Most of us would look at that list and chuckle. There’s hardly a company left ANYWHERE that could answer "no" to those questions. However, the letter went on to inform us that a small group of lawyers own a patent on the document management process described above. Furthermore, they have recently realized (I assume they sat bolt upright in bed with an epiphany like they do on TV) that everyone everywhere was violating their patent. Of course, they didn’t say it quite like that, but that was the gist of it.

My client was really concerned. The attorneys had sent all this information via certified mail, but it really did feel like a scam. Seriously, can you get sued for just going about your daily life? My client didn’t develop any of these technologies. They didn’t steal anyone’s trade secrets. Everything they were using could be bought at a Staples, or a Best Buy. As it turned out, the attorneys did actually file a law suit in Rhode Island against my client. They provided the filing number in their letter and suggested that they would be willing to settle out of court for the nominal annual patent license fee of $1,500 per employee.

Even as I write this, I am incredulous about the whole thing. It’s a colossal waste of time. I contacted an attorney I know and we discussed this. It is a scam… it just happens to be real, and legal. It’s been happening for more years than anyone can count. Attorneys buy up old patents that were never developed, find some use case that they can argue is in violation, and then pursue a population of people that are unlikely to have their own legal teams to defend themselves. Lots of people blow them off, but enough will pay to avoid the hassle (or because they are scared of being sued) that it’s actually a multi-million dollar payday for the law firm.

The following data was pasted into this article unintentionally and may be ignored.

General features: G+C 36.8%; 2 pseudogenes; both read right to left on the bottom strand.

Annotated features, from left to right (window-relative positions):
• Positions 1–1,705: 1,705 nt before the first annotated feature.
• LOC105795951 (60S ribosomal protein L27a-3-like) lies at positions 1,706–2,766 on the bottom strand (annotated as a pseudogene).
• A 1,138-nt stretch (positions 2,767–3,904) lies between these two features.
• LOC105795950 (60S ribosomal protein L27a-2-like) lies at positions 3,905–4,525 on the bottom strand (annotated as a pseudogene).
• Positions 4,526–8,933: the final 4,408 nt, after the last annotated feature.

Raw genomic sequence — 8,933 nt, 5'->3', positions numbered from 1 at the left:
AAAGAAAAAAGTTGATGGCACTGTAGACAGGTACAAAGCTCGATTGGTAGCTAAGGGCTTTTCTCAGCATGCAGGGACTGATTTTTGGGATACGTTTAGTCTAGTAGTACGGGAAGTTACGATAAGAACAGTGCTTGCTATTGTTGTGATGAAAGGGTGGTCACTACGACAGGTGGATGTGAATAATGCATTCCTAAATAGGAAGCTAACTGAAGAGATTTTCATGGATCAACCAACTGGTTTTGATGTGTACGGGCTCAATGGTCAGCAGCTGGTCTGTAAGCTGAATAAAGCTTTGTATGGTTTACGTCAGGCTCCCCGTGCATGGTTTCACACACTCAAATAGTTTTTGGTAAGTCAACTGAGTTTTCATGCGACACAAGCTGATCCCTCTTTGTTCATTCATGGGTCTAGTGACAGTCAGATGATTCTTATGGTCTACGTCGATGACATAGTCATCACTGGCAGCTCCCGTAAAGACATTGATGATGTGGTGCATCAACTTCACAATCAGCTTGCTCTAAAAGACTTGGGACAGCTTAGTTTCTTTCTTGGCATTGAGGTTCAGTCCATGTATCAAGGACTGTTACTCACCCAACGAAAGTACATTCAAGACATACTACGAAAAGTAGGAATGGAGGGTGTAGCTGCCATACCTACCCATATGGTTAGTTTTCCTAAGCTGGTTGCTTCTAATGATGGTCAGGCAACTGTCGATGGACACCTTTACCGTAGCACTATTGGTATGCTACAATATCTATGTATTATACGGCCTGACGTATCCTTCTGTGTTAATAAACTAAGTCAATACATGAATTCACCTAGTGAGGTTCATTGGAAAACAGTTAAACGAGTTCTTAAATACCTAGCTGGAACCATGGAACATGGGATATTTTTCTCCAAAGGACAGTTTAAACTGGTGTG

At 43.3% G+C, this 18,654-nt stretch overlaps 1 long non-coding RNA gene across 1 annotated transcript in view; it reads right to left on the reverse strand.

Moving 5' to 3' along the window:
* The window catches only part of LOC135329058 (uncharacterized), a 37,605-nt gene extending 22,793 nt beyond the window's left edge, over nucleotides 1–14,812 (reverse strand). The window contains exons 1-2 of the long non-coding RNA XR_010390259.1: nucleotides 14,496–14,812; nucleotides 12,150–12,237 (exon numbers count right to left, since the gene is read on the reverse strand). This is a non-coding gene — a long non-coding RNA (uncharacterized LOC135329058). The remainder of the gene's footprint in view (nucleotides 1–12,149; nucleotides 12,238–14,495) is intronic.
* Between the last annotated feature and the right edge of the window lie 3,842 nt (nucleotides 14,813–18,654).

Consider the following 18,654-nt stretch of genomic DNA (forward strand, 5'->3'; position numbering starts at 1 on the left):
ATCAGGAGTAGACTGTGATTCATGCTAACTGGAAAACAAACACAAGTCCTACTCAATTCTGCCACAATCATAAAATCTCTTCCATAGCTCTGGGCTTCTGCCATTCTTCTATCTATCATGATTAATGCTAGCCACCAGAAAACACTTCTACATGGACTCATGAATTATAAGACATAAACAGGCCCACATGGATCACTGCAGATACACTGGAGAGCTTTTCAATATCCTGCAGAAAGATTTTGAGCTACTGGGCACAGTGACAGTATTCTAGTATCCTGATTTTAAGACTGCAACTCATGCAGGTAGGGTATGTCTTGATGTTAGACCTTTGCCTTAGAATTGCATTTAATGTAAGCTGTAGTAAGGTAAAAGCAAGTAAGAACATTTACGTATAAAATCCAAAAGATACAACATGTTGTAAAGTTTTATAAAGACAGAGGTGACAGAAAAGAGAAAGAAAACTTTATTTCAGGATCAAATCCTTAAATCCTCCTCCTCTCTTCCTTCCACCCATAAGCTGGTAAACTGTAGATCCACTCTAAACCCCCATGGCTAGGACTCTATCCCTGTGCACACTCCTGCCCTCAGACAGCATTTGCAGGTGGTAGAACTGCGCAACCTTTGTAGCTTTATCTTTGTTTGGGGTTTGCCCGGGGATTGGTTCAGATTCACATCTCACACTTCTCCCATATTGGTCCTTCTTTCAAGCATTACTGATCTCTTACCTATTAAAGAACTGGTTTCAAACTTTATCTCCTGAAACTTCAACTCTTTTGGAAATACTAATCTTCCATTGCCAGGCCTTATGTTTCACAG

Cars That Help You Go

Not so long after Henry Ford made cars a household item, there was a law suit levied on owners by an attorney claiming to hold the patent to a similar concept. However, in his version, the magic combination was a “self-propelled carriage fitted with upholstered accommodations and adequate relief facilities”. Yes… he was talking about a car toilet, and yes (I was shocked to discover this) some vehicles at the time were built with that very accommodation. The patent made no mention of combustion engines, in fact, it appears as though the idea in the patent was an unnatural cross between a stagecoach and a sailboat (it was wind powered). Still, it held enough merit that people actually did pay this guy.

Similar actions have been levied against farmers, television owners, people with central heating systems, and a host of other circumstances. My favorite was one I read about a guy who patented the idea of using a particular tool for dentistry in butcher shops. He spent the better part five years having his employees buy meat at local markets and then casually mentioning the idea to the butchers. Then, one by one, he would go back after a year and submit letters to them letting them know that if they were using such tools, they were in violation of a patent. Thankfully, this guy had no idea what he was in for and the butchers counter sued and shut him down. Headline: “Lawyer Meats with Resistance” HA! (that wasn’t a real headline, I just like to make myself laugh).

Car with a toilet inside
Yes, this car even came with a toilet - Image Credit: flickr, RichSPK

The Dark and Scary Land of Patent Law

The bottom line: these suits are starting to popup everywhere in technology. Patent law is a dark and scary land. It’s full of legal hyenas and jackals waiting to take your money. Like that place in The Lion King that the light doesn’t touch, you must never go there. 

I’m not an attorney, so don’t just chuck a lawsuit notice in the trash because you read my blog post*. However, you also shouldn’t take for granted that it’s legit and pay someone. If you get such a notice, have your attorney look at it. Have a nice laugh with him or her over lunch (make the attorney pay). Then when you chuck it in the trash you don’t have to worry that it’s going to rise from the trashcan like a zombie and attack you when you least expect it.

*This blog post is not intended to treat, prevent, or cure any disease